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Fourth Fragment :

Next in the list of grievances is the story of the >Pacification of Ghent (8 November 1576). In the Pacification the southern provinces and the Protestant provinces of Holland and Zeeland agreed upon the terms on which they would accept peace with Spain; the conditions included bringing an end to religious persecution; the departure of foreign soldiers and functionaries; and the confirmation of all privileges. Next is a passage on the misbehaviour of the new governor-general, Don Juan of Austria, who upon his arrival swore to uphold the Pacification of Ghent but hopes of a settlement were soon to be destroyed, according to the document, because of his deceit. It is alleged that his real intentions had always been to start the war again. For a short biographical note on Don Juan of Austria, click >here.



All this has given us more than enough legitimate reasons for abandoning the king of Spain and for asking another powerful and merciful prince to protect and defend these provinces. This is particularly clear because for more than twenty years during all these troubles and disorders >these provinces have been abandoned by their king and been treated not as subjects but as enemies, whom their lord sought to subdue by force of arms [...].

innocent child | Detail of an innocent child |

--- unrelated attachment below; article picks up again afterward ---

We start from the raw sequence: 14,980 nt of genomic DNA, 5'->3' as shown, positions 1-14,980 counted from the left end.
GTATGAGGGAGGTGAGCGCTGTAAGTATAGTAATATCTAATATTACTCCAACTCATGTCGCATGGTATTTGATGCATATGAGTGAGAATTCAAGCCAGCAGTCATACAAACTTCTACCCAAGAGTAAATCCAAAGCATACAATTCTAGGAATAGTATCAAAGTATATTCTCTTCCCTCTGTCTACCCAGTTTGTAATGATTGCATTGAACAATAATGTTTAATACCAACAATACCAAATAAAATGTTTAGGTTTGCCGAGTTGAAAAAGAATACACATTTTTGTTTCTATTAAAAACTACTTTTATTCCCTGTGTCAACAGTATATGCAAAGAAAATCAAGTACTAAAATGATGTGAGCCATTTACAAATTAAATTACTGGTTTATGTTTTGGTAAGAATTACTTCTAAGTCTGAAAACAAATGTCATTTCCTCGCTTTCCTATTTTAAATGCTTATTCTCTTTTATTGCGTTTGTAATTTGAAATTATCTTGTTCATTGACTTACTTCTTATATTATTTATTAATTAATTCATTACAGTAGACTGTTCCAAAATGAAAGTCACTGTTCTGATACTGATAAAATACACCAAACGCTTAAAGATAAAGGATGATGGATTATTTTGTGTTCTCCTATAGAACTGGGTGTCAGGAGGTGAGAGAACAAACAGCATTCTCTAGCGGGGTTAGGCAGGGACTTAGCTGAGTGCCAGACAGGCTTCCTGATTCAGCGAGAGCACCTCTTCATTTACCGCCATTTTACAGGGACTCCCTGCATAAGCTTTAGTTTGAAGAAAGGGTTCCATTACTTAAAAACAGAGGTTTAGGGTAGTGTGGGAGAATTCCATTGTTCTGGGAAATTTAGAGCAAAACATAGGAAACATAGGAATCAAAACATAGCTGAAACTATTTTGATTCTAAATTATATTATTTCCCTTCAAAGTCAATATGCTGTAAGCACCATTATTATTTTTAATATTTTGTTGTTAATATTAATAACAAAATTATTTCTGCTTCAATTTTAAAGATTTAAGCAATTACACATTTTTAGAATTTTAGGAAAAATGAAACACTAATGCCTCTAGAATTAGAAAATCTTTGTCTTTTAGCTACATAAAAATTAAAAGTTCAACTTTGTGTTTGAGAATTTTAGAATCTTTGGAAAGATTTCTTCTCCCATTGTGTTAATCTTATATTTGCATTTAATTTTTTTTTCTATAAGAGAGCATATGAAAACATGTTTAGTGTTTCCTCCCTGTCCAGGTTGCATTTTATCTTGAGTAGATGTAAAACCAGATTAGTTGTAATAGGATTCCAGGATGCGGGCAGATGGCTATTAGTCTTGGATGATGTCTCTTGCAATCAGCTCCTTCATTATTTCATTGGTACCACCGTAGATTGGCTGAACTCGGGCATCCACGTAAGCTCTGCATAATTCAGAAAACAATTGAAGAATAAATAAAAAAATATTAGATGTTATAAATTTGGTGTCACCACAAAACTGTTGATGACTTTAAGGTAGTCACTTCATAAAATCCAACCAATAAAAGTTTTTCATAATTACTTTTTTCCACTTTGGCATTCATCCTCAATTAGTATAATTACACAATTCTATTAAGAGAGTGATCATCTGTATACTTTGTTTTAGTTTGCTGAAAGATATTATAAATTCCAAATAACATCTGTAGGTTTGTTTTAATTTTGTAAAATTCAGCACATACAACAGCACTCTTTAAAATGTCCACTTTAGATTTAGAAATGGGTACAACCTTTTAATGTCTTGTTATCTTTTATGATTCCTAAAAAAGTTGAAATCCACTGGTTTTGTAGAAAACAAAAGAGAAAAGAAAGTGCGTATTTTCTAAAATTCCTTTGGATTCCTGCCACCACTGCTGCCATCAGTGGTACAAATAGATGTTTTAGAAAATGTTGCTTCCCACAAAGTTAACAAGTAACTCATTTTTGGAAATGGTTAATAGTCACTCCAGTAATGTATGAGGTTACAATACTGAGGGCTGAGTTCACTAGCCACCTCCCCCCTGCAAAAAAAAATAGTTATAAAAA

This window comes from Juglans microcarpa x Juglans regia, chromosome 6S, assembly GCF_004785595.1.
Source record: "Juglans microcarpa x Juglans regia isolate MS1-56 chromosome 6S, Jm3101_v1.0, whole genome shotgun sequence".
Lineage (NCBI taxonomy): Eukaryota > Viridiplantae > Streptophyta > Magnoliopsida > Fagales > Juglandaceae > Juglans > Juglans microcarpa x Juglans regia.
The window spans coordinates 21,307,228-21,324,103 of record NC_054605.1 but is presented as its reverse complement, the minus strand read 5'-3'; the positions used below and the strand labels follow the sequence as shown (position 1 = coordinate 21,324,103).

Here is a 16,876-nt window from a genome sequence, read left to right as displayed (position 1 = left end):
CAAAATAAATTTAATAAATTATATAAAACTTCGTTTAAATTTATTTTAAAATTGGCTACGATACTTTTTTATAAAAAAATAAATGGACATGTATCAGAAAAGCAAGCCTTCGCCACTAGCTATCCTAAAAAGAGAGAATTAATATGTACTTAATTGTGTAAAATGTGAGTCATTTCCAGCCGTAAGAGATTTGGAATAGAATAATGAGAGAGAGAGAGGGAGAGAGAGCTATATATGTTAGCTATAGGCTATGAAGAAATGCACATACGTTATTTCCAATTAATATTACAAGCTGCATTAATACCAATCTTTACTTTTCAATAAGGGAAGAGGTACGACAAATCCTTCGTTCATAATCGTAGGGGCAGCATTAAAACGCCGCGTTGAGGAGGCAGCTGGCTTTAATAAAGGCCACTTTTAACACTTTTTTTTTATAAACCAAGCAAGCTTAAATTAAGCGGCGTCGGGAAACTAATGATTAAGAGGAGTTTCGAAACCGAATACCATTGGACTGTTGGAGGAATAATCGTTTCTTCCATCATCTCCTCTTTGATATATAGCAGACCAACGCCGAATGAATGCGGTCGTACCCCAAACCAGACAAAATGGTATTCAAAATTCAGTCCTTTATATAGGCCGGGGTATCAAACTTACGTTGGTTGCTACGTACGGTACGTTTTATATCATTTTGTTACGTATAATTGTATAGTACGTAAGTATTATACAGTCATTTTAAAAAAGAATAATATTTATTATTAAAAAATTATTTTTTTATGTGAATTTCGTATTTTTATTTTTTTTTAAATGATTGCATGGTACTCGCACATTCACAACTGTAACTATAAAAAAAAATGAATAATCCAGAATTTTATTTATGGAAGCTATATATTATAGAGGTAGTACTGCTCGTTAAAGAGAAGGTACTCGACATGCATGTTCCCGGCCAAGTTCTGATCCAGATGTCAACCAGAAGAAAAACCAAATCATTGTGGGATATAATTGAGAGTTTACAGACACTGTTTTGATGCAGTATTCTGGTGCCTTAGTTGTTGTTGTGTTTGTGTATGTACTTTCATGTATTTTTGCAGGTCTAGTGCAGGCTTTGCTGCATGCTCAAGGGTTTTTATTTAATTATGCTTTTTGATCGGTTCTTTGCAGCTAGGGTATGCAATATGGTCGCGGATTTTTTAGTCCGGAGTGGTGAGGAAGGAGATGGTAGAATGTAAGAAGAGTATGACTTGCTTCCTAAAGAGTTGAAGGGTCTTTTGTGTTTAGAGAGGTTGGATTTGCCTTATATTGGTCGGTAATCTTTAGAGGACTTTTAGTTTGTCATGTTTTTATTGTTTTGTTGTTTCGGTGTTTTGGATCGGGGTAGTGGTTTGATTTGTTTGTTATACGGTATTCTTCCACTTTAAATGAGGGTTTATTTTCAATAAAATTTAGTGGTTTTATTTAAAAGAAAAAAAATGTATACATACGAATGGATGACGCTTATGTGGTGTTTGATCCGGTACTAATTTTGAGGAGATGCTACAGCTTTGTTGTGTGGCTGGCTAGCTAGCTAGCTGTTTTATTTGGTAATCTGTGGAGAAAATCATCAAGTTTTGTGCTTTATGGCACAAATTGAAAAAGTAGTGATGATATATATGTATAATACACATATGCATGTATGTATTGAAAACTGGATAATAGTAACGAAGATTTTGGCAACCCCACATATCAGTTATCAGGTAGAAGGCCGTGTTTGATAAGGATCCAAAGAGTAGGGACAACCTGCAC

Nevertheless we have not ceased to attempt through humble letters and through the mediation of the >most important princes of Christendom to reconcile ourselves and to make peace with the king. Indeed, until quite recently we kept envoys in >Cologne, hoping that through the mediation of His Imperial Majesty and the Electors who took part in the negotiations we might obtain a firm peace guaranteeing some freedom granted in mercy [...].

The document concludes with the story of the ban of Philip II against William of Orange (March 1580). >>Then follow the reasons why the States General can no longer accept Philip II as their legal ruler. The final passages of the document include the actual decree that Philip II was no longer sovereign of the Netherlands. This act was the logical culmination of the Revolt which had now come to be a war of independence.
And within a few years it would also come to be a fight between a Calvinist regime (in the North) against areas reconciled or reconquered by Spain and ruled by Roman Catholics (in the South).